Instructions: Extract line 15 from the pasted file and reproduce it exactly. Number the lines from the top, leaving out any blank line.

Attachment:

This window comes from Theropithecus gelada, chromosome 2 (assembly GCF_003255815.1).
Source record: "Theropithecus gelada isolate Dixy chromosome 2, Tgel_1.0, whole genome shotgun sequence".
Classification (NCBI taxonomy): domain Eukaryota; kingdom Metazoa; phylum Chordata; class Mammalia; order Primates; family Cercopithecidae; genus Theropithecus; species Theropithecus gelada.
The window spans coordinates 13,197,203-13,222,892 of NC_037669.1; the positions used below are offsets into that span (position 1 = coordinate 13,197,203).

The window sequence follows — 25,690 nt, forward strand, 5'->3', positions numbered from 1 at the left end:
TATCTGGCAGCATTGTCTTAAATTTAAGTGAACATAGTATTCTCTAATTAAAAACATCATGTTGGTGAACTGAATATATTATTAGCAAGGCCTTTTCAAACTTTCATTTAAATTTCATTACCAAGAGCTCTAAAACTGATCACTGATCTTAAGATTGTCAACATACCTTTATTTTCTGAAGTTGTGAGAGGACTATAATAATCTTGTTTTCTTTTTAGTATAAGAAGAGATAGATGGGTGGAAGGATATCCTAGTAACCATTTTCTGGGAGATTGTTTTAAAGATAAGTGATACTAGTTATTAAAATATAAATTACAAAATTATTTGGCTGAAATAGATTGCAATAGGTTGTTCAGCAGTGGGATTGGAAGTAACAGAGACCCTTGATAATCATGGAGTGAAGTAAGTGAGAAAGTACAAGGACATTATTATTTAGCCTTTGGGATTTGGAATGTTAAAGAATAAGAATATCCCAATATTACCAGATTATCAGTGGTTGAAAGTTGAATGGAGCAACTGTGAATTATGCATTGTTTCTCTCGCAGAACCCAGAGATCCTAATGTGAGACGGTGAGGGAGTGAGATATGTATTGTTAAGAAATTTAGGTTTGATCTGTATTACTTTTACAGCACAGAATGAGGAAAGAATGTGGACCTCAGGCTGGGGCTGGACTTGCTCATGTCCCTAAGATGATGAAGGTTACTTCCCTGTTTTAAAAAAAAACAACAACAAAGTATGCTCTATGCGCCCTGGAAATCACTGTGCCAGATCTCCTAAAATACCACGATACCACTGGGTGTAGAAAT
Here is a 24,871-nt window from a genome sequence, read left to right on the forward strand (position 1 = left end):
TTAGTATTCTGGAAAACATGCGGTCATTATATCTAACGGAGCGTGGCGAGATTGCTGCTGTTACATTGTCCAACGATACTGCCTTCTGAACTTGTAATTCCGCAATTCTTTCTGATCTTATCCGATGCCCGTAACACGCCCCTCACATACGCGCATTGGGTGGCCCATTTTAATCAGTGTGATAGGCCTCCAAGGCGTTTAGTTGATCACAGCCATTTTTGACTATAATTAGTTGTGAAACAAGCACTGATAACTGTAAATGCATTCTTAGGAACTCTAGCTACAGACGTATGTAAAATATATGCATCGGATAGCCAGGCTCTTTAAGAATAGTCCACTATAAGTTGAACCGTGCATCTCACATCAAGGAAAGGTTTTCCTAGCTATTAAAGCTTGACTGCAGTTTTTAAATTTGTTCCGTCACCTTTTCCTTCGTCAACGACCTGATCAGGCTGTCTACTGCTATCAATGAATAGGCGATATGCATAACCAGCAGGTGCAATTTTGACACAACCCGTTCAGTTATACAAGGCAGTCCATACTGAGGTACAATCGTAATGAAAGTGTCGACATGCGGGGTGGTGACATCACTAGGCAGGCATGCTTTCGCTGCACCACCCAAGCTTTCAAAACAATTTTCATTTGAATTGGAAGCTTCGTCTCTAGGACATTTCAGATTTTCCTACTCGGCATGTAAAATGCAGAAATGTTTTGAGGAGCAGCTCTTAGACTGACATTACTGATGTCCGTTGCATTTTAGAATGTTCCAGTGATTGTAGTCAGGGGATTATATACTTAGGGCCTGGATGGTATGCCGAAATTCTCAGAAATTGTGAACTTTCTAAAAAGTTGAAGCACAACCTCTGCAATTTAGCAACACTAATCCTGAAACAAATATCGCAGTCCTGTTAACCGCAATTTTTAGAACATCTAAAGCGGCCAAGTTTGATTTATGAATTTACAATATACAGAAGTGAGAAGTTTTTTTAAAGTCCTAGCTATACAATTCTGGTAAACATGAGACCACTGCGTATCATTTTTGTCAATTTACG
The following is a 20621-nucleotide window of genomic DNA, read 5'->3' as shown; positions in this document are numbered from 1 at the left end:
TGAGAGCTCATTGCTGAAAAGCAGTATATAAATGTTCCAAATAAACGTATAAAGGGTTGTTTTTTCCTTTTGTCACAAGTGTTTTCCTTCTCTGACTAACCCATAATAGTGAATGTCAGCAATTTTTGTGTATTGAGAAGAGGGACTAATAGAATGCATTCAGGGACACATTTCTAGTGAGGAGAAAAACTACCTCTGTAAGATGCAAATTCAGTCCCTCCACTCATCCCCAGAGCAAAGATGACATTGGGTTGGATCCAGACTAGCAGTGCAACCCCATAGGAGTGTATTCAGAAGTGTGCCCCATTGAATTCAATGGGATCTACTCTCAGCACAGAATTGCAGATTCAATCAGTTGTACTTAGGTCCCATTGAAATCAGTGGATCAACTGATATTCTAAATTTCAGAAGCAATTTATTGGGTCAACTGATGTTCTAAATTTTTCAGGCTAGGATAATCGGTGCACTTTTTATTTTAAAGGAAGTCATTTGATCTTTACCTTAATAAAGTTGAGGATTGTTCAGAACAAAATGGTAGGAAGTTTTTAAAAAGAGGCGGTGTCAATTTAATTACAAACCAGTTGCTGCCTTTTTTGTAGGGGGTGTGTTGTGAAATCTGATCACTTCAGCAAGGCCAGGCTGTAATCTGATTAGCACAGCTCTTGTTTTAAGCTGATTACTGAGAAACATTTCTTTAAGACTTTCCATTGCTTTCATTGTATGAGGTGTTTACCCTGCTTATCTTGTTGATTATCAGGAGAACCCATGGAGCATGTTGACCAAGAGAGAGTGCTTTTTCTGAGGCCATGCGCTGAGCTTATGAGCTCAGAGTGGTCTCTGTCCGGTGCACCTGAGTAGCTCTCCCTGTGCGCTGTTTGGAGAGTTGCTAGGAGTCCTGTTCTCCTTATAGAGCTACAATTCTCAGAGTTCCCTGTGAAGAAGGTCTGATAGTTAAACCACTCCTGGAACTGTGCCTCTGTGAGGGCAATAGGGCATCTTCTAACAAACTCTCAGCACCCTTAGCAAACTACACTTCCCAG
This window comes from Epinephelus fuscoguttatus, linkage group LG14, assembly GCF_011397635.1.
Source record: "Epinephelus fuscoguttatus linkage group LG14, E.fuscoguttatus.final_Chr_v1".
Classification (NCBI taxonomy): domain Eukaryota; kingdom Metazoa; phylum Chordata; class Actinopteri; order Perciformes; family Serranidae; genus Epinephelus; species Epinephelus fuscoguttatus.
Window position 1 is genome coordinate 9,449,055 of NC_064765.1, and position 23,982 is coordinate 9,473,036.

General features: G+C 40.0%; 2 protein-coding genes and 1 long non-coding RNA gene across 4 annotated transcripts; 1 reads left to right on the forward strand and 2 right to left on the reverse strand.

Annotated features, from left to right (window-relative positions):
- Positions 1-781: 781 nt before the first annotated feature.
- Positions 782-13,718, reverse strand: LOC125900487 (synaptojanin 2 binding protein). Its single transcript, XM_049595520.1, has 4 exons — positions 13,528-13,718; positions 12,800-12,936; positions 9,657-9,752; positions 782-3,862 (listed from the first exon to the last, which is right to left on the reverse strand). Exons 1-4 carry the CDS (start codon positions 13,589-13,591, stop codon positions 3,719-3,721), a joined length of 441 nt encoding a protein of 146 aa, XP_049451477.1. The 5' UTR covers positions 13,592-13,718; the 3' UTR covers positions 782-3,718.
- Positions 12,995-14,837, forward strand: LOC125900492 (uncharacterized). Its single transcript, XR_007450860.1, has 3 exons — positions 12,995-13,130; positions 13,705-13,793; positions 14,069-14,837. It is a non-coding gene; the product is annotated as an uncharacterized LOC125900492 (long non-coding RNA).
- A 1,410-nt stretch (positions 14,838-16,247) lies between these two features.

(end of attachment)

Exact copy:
General features: G+C 40.0%; 2 protein-coding genes and 1 long non-coding RNA gene across 4 annotated transcripts; 1 reads left to right on the forward strand and 2 right to left on the reverse strand.